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Friday, Oct. 8, 1999
Don't you love her madly?
Herman Melville released his magnum opus "Moby Dick" in 1851, it initially met with little success, and quickly faded from the public eye. Distressed, Melville buried himself in his next work, "Pierre, or the Ambiguities," and went a little mad in the process. Much to Melville's chagrin, even the critics didn't like "Pierre," which bombed big time.
Director Leos Carax's career seems to be taking its own Melville-like turns. Lauded as an auteur at the tender age of 22 when he released "Boy Meets Girl" in 1983, Carax hit his "Moby Dick" phase in '91, with the making of "Les amants de Pont Neuf," a film that became his own mad Captain Ahab quest, running way over-budget in a seemingly endless and problem-filled shoot. For Carax, "Pont Neuf" was an intensely personal attempt at making a grand statement, but the film was largely (and unfairly) savaged by much of the press for its production snafus and pretensions.
Stung by the reaction, the director took an eight-year hiatus (which Carax describes as "hell"), before deciding to return to cinema with "Pola X," a modern-day adaptation of Melville's "Pierre."
"Pola X" does contain all the usual Carax motifs -- obsessive love and life on the margins of society -- but the joy is gone. This tale of crazed passion and writer's block plays like "Betty Blue" in desperate need of some Prozac. By choosing to focus on a sensitive writer struggling with artistic success and the difficulty of following it up, it would seem that Carax is wallowing a bit too much in self-pity.
Set in contemporary France, Pierre (Guillame Depardieu, fils Gerard) is a golden boy who has it all: comfortable life in a country chateau, a platonic but undeniably Oedipal relationship with his mother (Catherine Deneuve), a stunning fiancee he shags before breakfast (Delphine Chuillot), and long lazy afternoons spent writing, for Pierre is an anonymous but highly successful cult author.
Yet somehow it all seems too perfect to Pierre, who jumps at the chance to wreck his life. He'd been risking it on high-speed night rides on his late father's motorcycle, but his demise comes from a far more prosaic direction a beautiful Yugoslav refugee named Isabelle (Katerina Golubeva).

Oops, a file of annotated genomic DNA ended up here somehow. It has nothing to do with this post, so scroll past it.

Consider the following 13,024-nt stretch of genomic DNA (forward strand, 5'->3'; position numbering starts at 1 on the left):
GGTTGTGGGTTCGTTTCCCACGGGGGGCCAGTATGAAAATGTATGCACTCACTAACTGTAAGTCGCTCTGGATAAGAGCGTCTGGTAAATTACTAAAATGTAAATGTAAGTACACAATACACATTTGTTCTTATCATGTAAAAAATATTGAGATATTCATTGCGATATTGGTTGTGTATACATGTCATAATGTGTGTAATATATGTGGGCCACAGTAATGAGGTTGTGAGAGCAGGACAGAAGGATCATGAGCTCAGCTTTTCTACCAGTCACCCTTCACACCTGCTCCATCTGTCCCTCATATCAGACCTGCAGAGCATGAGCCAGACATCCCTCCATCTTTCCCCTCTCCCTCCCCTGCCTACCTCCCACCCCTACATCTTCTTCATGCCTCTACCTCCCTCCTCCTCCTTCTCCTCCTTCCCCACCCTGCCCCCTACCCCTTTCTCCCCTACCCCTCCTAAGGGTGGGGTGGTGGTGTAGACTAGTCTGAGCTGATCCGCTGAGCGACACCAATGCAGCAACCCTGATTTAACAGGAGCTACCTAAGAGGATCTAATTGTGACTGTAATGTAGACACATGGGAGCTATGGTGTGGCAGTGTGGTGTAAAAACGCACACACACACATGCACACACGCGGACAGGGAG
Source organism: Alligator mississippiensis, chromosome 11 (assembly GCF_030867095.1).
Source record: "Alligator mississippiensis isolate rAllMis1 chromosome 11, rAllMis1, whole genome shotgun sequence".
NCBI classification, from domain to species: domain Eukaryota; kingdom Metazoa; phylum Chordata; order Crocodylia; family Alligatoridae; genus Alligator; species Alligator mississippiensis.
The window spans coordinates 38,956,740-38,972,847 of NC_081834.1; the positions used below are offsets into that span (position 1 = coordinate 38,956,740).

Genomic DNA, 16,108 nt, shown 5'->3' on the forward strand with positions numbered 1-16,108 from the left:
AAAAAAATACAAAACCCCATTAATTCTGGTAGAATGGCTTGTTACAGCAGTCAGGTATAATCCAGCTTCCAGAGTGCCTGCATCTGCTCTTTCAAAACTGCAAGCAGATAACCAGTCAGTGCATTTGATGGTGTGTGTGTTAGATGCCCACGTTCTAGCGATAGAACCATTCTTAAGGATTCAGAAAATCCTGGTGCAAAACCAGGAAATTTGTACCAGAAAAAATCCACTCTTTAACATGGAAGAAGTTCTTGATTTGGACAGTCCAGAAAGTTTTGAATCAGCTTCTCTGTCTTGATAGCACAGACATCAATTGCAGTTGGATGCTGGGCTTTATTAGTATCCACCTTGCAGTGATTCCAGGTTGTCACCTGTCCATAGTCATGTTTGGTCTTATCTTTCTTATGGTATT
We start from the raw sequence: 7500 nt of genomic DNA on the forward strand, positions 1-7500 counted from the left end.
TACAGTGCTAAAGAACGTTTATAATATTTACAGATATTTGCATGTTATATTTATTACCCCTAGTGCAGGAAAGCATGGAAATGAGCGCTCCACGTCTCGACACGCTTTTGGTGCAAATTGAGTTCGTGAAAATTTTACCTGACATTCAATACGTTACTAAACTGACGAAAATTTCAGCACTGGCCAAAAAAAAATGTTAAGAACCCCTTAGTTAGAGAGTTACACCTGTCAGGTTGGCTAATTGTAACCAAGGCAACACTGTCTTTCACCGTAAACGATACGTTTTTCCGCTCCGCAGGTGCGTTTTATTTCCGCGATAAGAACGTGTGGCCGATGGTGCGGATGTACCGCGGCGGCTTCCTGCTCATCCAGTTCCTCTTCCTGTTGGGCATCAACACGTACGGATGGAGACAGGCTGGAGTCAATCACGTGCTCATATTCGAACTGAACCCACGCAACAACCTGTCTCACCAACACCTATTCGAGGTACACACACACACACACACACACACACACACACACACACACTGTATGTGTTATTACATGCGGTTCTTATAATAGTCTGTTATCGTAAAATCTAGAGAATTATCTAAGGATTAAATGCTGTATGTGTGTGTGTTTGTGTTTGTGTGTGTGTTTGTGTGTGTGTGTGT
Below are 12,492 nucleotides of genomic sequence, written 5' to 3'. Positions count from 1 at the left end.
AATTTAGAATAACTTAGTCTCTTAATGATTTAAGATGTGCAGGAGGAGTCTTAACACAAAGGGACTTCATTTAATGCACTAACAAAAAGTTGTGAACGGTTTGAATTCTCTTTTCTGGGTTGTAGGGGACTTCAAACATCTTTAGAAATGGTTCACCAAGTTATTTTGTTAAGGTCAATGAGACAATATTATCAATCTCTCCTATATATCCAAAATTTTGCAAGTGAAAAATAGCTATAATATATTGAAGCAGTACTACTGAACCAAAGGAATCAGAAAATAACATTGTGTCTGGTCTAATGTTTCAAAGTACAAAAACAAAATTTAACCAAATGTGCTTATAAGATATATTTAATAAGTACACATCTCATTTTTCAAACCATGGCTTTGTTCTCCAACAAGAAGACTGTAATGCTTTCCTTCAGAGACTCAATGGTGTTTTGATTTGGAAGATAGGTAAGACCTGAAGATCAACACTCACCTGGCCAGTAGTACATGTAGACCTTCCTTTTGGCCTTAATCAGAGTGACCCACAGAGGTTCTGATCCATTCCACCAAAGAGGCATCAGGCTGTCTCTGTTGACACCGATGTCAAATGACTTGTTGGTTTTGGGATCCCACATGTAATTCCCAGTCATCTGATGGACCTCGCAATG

When he confronts this ragged young woman who has been stalking him, she spins a mind-bender of a tale. In a breathless midnight monologue, shot in a deliriously whirling shot, she claims that she's actually Pierre's sister, begat and abandoned by Pierre's diplomat father in an affair. Isabelle then pours out a harrowing life-story of woe, flight and despair.
Whether any of her story is true, or simply madness, is open to question (later, Isabelle will fail to recognize a photo of Pierre's father), but Pierre, whose artistic career has been stymied by his all-too-cozy lifestyle, seems to long for chaos. He takes Isabelle under his wing, abandoning his mother and fiancee.
But Pierre is not quite the good Samaritan: His desire to help his long-lost sister Isabelle is equaled by his desire to sleep with her, and this incestuous obsession leads Pierre to total collapse. Out of money, out of friends and too distracted to write, Pierre and Isabelle take up residence at a militaristic squat outside Paris in a freezing abandoned factory. To get some much-needed cash, Pierre's publisher forces him to go public and discuss his art on a TV talk show -- a torture that eventually makes Pierre go berserk.
Ah yes, the artist's life is tough, and films like "Pola X" seek to validate that truism. For, as this post-Rimbaud strain of expression insists, the only pure art is born of suffering -- a half-truth if ever there was one. Suffering can make for good and poignant art (take a similarly gritty film like "La vie re^vee des anges") -- but it's the way that Carax dresses it up in the trappings of cool that makes it ring all too hollow. Pierre's suffering bears all the tragedy of an anorexic model in a Calvin Klein advert.
How does one measure when a film crosses the line from the artistic to the autistic? Does a confused prelude that includes a quote from Hamlet, grainy WWII air-raid footage, and shots of a cemetery qualify? How about a lead actor (Depardieu) who never unfurrows his brow for the length of the film? Or a lead actress (Golubeva) who seems to be making a career out of looking absolutely blank and emotionless?
For this viewer, the line was crossed with the mere presence of "Few of Us" director Sharunas Bartas -- perhaps the world's most masturbatory "auteur" filmmaker -- who appeared as the squat's leader. Dressed in black, wildly "conducting" a symphony of noise musicians in his factory fiefdom and leading military maneuvers on its rooftop, he seemed to be aping Ed Harris' Christo parody from "The Truman Show" -- except he's not in on the joke.
Perhaps one of the film's most obtuse tropes is its obsession with endless shots of Pierre rushing up and down stairwells. (This gets even weirder when he's doing it with a cane and an injured leg.) If this is metaphor, it's facile, but no more so than the rest of the film. Pierre's charmed life is symbolized by a radiant blonde girlfriend and rural chateau shot in glowing sunshine, while his decline is marked by a dark-eyed brunette and a gloomy urban hellhole.
Yes, Carax has lost it, buying completely into the worst sort of angst-chic and button-pushing "transgression." At times, the film manages to transcend this. In the inexplicable obsession of Pierre's passion for Isabelle, there is almost enough real feeling to carry the film.
Almost. Life is short, but art is long, as the saying goes, and life is far too short to waste two hours on bad art like "Pola X."
"Pola X" is playing at Cinema Rise in Shibuya. Dialogue in French, subtitles in Japanese.